Socialists face tough questions after three months in power
France’s ruling Socialists will have to explain their failure to deliver on election promises to the party rank and file at their annual summer school in the west-coast town of La Rochelle this weekend. President François Hollande and Prime Minister Jean-Marc Ayrault both saw their poll ratings drop below 50 per cent for the first time since the election on Friday.
Three months after they completed a clean sweep of both houses of parliament and the presidency, the Socialists are already facing accusations that they have broken promises made during Hollande’s election campaign.
It has been a summer of disappointments for the left:
No wonder former hard left presidential candidate Jean-Luc Mélenchon has seized the chance to lay into the government, last week describing the first 100 days of Hollande’s presidency as “next to nothing”.
Hoping to capitalise on the disappointment, he has since then appealed to the Socialist Party’s left wing to come over to his Left Front alliance with the Communist Party.
The right-wing opposition has also sought to make political hay from the govenrment’s discomfort.
For the moment claims by the main right-wing party, the UMP, that the Socialists are demoralising “job creators” with tax rises for the rich and outdated labour laws carry little conviction. They were running the country just a few months ago, the Socialists can point out, and, in any case, the economic crisis is worldwide and particularly bad in Europe.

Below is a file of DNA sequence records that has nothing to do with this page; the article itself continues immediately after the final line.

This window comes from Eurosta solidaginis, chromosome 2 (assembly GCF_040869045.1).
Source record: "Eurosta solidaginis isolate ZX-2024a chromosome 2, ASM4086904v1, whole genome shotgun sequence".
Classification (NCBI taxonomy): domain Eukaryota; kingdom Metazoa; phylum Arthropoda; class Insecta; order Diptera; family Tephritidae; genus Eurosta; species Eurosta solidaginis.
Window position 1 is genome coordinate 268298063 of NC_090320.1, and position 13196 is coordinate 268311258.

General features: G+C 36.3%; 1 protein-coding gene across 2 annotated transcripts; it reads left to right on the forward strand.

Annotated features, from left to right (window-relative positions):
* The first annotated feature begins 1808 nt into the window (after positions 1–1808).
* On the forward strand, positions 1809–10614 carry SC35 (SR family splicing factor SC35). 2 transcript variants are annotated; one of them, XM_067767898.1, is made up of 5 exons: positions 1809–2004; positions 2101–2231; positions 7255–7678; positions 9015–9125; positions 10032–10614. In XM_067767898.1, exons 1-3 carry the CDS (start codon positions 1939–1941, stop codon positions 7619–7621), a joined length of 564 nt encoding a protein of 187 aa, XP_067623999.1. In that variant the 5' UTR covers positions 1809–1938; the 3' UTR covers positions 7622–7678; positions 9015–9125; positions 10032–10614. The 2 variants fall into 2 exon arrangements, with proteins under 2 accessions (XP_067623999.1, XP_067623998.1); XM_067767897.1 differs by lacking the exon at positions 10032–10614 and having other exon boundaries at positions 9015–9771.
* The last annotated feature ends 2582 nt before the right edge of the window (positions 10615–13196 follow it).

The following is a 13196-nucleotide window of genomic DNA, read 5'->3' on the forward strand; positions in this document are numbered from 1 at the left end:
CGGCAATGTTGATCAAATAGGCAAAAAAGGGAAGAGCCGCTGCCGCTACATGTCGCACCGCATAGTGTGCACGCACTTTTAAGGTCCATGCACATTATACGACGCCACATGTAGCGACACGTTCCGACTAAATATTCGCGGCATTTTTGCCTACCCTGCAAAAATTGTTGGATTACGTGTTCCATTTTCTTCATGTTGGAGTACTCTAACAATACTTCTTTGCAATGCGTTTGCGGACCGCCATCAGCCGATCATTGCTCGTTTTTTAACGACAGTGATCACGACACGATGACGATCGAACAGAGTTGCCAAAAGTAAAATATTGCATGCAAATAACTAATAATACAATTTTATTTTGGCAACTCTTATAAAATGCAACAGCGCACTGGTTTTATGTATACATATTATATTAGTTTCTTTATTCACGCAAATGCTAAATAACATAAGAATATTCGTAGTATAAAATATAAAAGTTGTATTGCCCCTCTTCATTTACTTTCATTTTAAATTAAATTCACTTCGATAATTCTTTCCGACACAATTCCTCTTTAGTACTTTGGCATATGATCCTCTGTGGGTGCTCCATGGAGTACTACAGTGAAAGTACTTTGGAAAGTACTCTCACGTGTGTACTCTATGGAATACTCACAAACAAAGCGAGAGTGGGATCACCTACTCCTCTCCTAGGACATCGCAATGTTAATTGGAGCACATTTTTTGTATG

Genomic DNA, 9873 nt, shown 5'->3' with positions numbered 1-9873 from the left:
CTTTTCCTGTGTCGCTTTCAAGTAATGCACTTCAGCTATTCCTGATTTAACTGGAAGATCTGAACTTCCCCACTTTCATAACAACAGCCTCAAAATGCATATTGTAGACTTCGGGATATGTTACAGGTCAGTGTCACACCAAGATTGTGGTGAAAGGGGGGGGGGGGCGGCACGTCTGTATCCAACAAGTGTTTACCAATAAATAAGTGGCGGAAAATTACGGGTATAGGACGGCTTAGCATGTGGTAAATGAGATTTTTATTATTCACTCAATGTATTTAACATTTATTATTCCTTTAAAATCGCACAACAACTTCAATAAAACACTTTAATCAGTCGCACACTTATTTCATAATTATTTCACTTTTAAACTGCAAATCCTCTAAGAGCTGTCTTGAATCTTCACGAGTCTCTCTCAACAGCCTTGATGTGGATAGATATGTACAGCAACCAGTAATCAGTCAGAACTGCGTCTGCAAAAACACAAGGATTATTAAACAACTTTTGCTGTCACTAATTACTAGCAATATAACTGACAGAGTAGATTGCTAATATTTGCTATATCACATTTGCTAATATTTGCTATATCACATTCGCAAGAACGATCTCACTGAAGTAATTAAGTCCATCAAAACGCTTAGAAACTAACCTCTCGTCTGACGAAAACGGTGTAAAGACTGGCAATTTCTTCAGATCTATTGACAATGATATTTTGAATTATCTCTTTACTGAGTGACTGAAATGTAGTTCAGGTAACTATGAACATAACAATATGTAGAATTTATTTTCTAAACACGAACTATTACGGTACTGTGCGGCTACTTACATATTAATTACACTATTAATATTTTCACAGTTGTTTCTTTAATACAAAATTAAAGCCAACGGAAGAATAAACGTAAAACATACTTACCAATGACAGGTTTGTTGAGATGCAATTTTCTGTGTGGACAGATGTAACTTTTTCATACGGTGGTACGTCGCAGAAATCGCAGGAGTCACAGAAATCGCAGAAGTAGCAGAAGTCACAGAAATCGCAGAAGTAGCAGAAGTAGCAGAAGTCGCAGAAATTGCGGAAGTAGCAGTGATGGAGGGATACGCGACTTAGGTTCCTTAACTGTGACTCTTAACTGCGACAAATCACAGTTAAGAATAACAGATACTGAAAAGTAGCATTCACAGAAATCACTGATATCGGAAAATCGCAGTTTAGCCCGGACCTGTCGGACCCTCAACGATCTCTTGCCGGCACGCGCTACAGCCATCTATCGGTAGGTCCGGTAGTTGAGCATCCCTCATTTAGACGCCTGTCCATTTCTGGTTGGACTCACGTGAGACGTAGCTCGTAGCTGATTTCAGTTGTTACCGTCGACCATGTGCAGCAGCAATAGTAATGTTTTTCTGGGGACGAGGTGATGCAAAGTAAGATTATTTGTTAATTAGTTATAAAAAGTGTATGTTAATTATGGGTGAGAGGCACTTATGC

The government’s defence is that the economy is in even worse shape than it thought. It had counted on a growth rate of 1.2 per cent in 2013. The country is struggling to keep out of recession at the moment and economists now predict growth of between 0.5 and 0.8 per cent next year.
But the honeymoon is almost over, if the latest opinion poll for Les Echos newspaper is to be believed.
It shows the number of people who believe Hollande can tackle the country’s problems down five per cent to 49 per cent, while Ayrault drops four per cent to reach the same level.
Former President Nicolas Sarkozy was at 55 per cent in the August after his election in 2007. He went on to drop below 50 per cent in January 2008 … and to lose the poll that really counts, the 2012 presidential election.
One Socialist Party bigwig who won't be at the summer school is Ségolène Royal, failed presidential candidate in 2007 and Hollande's former partner.
The venure has bitter memories for her. She failed to win the parliamentary seat in this year's National Assembly election because a discgruntled party member, Olivier Falorni, refused to stand down in her favour and won.
Royal, who had been promised the post of parliamentary Speaker, did manage to put in an appearance at the EELV summer school this week before heading for South Africa where she will represent her party at the almost-moribund Socialist International, of which she is a vice-president.